21:29 GMT16 January 2021
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    Pharmaceutical company AstraZeneca will be given US$400 million from Japanese company Takeda to start the development of drugs for the treatment of Parkinson's disease.

    British company AstraZeneca will join its Japanese colleagues Takeda and start work on a drug known as MEDI1341 — an antibody treatment for Parkinson's diseases, discovered by the Brits. The drug is due to enter Phase I of clinical trials — its earliest stage during which scientists test the drug's safety and any potential side effects.

    This is the latest example of the pharmaceutical company partnering with other drug makers to develop medicines which focus on key areas such as cancer and respiratory disease. 

    "By combining our scientific expertise and sharing the risks and cost of development, we hope to accelerate the advancement of MEDI1341 as a promising new approach to support the treatment of people with Parkinson's disease around the world," said AstraZeneca executive vice president Mene Pangalos.

    ​The Japanese company Takeda has a track record in neuroscience medicines, and it is for this reason that AstraZeneca has decided to partner with them, in a bid to boost its own experience in the area.

    In addition to this latest deal, the pharmaceutical company AstraZeneca also struck a deal US company Boston-based biopharma company Berg to use artificial intelligence to work on treating Parkinson's disease.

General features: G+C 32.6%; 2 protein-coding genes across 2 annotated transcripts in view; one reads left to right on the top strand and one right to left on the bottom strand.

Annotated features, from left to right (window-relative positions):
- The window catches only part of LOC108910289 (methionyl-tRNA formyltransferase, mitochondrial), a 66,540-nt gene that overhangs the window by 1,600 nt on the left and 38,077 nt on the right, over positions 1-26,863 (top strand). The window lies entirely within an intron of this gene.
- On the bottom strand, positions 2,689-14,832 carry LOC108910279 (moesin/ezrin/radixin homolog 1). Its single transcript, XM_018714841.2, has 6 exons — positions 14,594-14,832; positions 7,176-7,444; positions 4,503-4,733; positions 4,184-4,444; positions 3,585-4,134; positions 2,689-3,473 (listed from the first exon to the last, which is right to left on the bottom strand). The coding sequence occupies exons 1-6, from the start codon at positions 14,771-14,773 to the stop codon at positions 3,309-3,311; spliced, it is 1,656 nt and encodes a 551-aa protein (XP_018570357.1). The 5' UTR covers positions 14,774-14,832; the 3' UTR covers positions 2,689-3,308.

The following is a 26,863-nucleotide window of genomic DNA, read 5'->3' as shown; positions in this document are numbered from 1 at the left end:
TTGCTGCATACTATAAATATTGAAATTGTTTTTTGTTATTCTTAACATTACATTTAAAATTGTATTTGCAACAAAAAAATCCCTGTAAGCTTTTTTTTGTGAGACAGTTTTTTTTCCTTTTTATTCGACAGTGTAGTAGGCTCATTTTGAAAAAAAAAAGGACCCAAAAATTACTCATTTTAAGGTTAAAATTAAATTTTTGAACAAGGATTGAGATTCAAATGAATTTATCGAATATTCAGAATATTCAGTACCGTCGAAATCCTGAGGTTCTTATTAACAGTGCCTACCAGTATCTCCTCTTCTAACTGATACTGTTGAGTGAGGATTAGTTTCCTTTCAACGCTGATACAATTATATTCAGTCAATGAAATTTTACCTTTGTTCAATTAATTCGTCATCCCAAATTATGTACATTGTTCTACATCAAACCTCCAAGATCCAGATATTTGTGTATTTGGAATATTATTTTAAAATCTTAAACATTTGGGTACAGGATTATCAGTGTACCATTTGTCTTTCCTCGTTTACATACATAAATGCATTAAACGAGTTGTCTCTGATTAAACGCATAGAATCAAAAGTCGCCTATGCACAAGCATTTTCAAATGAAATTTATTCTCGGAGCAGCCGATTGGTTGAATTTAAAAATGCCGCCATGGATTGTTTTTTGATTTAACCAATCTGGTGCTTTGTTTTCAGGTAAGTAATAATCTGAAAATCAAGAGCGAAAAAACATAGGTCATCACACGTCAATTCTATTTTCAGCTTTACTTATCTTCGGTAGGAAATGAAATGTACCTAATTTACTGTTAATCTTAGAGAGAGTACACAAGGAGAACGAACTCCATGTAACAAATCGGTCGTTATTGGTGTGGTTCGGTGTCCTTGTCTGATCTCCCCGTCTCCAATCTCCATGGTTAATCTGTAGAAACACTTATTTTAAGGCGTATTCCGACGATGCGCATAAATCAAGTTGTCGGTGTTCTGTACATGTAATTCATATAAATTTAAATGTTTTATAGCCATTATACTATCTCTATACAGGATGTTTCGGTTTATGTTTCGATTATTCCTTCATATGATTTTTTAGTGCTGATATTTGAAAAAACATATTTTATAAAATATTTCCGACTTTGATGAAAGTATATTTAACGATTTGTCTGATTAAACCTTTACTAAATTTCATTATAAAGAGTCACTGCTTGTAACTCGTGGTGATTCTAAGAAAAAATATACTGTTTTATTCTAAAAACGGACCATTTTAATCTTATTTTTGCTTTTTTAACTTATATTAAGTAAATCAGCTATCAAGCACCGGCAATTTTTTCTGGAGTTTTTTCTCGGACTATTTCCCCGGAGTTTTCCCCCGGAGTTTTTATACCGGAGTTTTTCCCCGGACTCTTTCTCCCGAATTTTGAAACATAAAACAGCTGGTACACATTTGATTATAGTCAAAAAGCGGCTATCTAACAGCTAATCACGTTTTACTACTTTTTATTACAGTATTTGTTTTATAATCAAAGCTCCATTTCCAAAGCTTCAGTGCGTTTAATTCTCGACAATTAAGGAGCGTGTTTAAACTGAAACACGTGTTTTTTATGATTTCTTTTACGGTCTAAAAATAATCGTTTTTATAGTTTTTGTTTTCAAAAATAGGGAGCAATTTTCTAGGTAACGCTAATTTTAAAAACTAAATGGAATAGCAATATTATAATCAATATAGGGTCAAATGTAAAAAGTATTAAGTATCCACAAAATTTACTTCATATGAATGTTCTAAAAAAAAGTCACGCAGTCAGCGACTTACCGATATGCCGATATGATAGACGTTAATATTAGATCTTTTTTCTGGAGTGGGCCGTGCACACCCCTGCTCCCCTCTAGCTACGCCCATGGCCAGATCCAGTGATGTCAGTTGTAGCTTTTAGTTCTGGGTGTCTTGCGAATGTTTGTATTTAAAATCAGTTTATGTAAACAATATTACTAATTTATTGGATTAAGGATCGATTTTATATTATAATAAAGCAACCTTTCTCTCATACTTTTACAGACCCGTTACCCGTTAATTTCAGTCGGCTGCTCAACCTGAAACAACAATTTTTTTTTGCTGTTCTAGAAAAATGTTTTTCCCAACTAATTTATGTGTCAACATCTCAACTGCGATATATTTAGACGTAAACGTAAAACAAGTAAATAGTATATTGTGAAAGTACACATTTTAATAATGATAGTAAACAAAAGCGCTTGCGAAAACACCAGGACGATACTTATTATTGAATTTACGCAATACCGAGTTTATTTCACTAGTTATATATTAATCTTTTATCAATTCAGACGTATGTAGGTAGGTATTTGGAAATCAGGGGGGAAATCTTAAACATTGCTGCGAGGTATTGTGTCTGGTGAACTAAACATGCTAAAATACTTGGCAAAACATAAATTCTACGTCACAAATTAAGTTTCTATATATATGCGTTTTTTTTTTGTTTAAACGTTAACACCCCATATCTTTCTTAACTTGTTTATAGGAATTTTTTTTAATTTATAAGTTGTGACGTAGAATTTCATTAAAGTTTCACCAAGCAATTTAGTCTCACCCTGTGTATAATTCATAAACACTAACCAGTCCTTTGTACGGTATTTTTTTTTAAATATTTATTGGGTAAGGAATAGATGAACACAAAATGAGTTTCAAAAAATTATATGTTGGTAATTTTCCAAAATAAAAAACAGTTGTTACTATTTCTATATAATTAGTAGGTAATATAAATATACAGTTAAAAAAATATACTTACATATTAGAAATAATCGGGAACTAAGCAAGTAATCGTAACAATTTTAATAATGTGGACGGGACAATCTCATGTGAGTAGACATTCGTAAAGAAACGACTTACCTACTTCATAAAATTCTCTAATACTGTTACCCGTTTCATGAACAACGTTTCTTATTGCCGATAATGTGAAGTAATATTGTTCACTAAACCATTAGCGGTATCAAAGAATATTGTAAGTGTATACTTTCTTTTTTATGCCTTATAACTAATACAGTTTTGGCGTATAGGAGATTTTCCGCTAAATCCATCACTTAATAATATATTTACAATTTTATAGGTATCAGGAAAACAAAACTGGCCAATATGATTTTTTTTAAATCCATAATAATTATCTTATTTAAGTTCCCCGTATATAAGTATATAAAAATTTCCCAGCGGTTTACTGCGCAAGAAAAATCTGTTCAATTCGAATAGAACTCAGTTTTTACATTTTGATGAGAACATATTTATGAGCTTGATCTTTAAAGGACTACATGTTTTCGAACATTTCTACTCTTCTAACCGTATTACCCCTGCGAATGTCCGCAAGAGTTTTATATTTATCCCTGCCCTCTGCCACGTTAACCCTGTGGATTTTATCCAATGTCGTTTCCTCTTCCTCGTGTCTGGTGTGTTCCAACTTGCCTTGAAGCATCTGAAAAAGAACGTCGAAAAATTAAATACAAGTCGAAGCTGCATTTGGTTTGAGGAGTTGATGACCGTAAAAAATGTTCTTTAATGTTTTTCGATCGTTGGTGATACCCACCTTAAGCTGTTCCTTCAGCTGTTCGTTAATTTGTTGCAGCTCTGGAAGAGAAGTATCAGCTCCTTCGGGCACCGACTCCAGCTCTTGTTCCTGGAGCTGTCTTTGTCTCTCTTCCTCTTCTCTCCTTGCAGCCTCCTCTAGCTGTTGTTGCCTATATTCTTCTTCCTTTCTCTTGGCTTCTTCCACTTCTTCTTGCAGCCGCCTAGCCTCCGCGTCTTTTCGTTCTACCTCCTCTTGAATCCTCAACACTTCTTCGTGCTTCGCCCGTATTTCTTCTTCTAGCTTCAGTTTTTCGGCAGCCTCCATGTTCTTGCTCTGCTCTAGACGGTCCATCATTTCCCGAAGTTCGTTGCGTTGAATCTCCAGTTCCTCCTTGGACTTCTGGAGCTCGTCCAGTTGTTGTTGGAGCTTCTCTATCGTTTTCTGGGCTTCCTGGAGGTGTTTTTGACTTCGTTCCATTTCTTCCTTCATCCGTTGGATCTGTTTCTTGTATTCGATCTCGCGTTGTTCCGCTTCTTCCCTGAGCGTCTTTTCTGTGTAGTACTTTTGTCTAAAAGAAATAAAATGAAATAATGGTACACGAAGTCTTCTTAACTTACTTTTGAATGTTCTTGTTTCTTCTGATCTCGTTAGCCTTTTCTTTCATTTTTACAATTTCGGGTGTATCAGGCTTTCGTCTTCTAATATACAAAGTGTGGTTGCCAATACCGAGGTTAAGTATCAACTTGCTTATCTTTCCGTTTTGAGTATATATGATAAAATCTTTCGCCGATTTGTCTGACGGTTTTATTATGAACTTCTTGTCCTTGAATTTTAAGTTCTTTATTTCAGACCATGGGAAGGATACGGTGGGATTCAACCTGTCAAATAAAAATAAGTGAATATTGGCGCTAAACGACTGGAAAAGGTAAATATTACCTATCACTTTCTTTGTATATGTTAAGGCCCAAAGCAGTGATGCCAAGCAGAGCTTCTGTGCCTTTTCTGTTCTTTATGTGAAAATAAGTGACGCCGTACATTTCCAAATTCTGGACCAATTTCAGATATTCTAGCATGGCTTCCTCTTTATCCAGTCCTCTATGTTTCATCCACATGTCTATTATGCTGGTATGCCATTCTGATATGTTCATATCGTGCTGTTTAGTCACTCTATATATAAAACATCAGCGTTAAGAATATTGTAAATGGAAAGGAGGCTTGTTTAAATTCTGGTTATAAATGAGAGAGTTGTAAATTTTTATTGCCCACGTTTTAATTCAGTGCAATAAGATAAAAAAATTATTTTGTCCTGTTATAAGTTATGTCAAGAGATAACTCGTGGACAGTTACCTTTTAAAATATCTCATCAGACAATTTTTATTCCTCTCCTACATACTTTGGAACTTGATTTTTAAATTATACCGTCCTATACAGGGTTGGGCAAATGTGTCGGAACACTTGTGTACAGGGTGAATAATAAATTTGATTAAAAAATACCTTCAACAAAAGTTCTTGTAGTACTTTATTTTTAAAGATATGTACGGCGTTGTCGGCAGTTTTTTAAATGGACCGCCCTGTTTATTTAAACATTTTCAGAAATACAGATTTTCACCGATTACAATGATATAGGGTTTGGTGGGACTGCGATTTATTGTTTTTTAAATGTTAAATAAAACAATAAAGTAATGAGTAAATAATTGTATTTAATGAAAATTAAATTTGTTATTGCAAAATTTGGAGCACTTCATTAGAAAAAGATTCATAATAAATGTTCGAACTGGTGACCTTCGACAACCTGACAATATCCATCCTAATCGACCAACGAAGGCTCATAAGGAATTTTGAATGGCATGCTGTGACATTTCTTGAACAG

​Under the terms of the latest agreement, announced on Tuesday, August 29, AstraZeneca will lead Phase I testing of MEDI1341 while Takeda will lead future clinical development. 

    The companies will share equally future development and commercialization costs for MEDI1341, as well as any future revenues, with Takeda paying AstraZeneca up to US$400 million, including initial revenue in 2017.

    ​Cancer, rather than neuroscience, is the area of greatest potential opportunity for Britain's AstraZeneca.

    However, its prospects in oncology suffered a major blow in July, when an immunotherapy treatment failed to help patients as hoped in a closely watched lung cancer trial.


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